Monday, January 25, 2016

English Teacher Musings

- I posted a meme on FB a while back that has a bunch of words misspelled -- errors like "could of" instead of "could've," that kind of thing. One of my friends LOL'd it and commented that for me to read that must be like someone with perfect pitch listening to a tone-deaf person sing. Oh, my goodness . . . nailed it.

- Speaking of memes, my husband and I were just commenting on that word yesterday: meme. What a weird word it is. Wondering where in the world it came from. Amazed that it has suddenly become such a commonly used term when it seemed to come out of nowhere a couple years ago.

- And not only is a texting term like "LOL" common in everyday usage anymore, but I just used it as a verb. Language evolution is fascinating.

- And speaking of language evolution, I'm going to go out on a limb and predict that the word "whom" is just going to fade away in the next hundred years or so. Someday, people will read literature and documents from our time and react to the word "whom" the way we react to the word "thou." What does that mean? Why did people talk so weird back then? Old English -- pah.

- I rarely get to choose the literature I teach in my English classes, and I've decided I don't really want that responsibility. Do you know how much literature there is out there? Good, meaningful, influential, classic literature? A whole heck of a lot. Even though I'm given the curriculum to teach at my school, I get to choose what my homeschooled daughter reads for English, and sometimes it's overwhelming. I want her to read everything.

- "Theme" is one of the story elements that I teach in my literature classes, and the definition we give for it is "the statement about life that an author wants to convey in his/her story." Only that's not entirely accurate . . . because sometimes the theme isn't necessarily a statement. It's just a topic. The story addresses the theme of "conformity," but the author may not be making a clear statement about that topic as much as just wanting us to think more about it. And sometimes an author writes something with no particular "theme" in mind at all -- just writing a good story. Nevertheless, if it is a good story, we readers find a theme. Because this is one of the aspects of our being made in the image of God -- this ability and need to search for meaning.

- I emphasized (with italics) the modifier good with regards to a story. Not all stories are good. And by that, I don't mean that not all stories are entertaining or enjoyable. Those factors are a matter of personal preference, really. But I think we can come up with criteria for what makes a story good, or at least better than another. I don't know what that definition is . . . but I heard one a while back that I thought was a good start to the conversation anyway: good stories, even if they are fictional stories, are TRUE. They express truth. They show us truth. Even if that truth is the ugliness of reality.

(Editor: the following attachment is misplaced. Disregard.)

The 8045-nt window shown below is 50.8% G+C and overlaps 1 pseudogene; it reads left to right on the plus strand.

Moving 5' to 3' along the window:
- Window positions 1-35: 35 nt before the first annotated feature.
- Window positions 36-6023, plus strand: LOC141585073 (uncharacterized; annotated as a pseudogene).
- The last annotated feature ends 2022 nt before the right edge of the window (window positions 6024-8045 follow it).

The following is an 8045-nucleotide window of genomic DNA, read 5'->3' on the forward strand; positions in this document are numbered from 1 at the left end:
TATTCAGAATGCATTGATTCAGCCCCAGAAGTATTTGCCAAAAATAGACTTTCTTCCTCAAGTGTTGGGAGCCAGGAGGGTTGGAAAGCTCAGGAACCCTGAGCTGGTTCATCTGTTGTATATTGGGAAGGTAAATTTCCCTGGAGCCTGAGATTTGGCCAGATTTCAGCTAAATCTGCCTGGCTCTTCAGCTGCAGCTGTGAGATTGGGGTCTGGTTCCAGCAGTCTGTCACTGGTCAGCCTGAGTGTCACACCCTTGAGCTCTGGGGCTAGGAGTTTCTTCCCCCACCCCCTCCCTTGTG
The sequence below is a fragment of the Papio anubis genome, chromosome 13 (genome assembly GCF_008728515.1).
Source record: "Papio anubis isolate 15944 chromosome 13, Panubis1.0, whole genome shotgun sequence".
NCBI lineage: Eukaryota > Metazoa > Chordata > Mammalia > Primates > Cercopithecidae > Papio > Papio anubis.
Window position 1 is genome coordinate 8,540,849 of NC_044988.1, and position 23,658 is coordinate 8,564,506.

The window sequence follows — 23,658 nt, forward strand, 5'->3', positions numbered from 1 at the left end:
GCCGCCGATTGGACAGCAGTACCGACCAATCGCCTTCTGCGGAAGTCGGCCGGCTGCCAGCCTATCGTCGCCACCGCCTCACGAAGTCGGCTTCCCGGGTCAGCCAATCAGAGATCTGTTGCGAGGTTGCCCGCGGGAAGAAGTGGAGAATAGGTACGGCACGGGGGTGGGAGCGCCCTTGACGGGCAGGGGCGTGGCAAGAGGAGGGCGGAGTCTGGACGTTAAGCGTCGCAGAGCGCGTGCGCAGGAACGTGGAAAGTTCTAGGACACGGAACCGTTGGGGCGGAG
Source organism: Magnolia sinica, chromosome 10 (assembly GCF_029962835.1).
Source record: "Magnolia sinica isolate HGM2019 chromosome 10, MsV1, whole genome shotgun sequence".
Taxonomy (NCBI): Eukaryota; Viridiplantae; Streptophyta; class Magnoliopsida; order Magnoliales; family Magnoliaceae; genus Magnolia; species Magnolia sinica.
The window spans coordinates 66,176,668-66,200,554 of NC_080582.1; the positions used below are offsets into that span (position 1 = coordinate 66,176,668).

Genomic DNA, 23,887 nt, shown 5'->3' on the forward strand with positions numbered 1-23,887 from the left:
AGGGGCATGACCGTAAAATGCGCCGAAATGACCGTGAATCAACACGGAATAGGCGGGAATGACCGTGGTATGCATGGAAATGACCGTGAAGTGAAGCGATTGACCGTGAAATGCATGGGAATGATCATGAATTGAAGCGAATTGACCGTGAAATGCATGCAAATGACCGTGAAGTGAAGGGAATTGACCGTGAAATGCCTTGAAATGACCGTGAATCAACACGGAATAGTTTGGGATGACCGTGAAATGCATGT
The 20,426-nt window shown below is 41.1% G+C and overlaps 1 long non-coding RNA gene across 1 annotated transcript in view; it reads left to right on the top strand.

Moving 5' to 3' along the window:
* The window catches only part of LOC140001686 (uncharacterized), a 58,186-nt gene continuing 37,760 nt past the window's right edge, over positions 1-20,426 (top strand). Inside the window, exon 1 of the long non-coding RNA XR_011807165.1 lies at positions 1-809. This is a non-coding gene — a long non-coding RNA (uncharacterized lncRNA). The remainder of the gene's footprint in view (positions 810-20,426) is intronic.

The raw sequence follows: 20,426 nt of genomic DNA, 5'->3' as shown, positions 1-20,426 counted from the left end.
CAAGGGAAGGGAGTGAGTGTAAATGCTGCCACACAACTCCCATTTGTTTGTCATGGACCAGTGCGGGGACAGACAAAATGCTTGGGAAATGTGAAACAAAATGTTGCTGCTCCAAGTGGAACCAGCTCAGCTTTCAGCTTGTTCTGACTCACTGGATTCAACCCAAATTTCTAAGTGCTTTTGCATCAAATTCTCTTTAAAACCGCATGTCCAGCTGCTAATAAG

- Good stories must have some universal appeal about them, too. Something that rings true in all people, whatever culture they come from.

- An old friend once talked about a play (and therefore, a story) having value if there is a redemptive quality to it. I like that, too.

- When I taught public school twenty-some years ago, every year, I had some smart aleck kid who would declare that literature can mean anything you want it to mean. This declaration usually came sometime in January or February, which was handy because it would be cold enough for me to have my winter coat in the classroom. I would ask my students what color my coat was. Some would say green, some blue, some greenish-blue, some blueish-green, some teal, some aqua . . . we even sometimes discussed how next to a blue wall it would look more green and next to a green wall it would look more blue. I explained to them that any of those answers could be correct, depending on your perspective, your background, your prior knowledge and vocabulary . . .

But if anyone said my coat was hot pink, that was WRONG. Just because there may be more than one acceptable answer to a question doesn't mean any answer is acceptable.

And yes, that shut the smart alecks up, believe it or not. I should've kept that coat just for those purposes. Too many smart alecks in our world need shutting up.

Monday, January 18, 2016

On Elections, Prayer, and William Wilberforce

My Iowa friends have been posting pictures of themselves meeting presidential candidates. 'Tis the season.

It was quite an experience living in the Hawkeye state for the 2012 caucuses. Candidates were everywhere. We simply stopped answering the phone because we got pre-recorded calls from one campaign or another all day long. By the last week, I was erasing 10-12 messages from our voicemail every night -- including the occasional one that sounded suspiciously like it might have been the actual candidate on the phone and made me kind of wish I'd picked up the receiver and asked the man a few questions.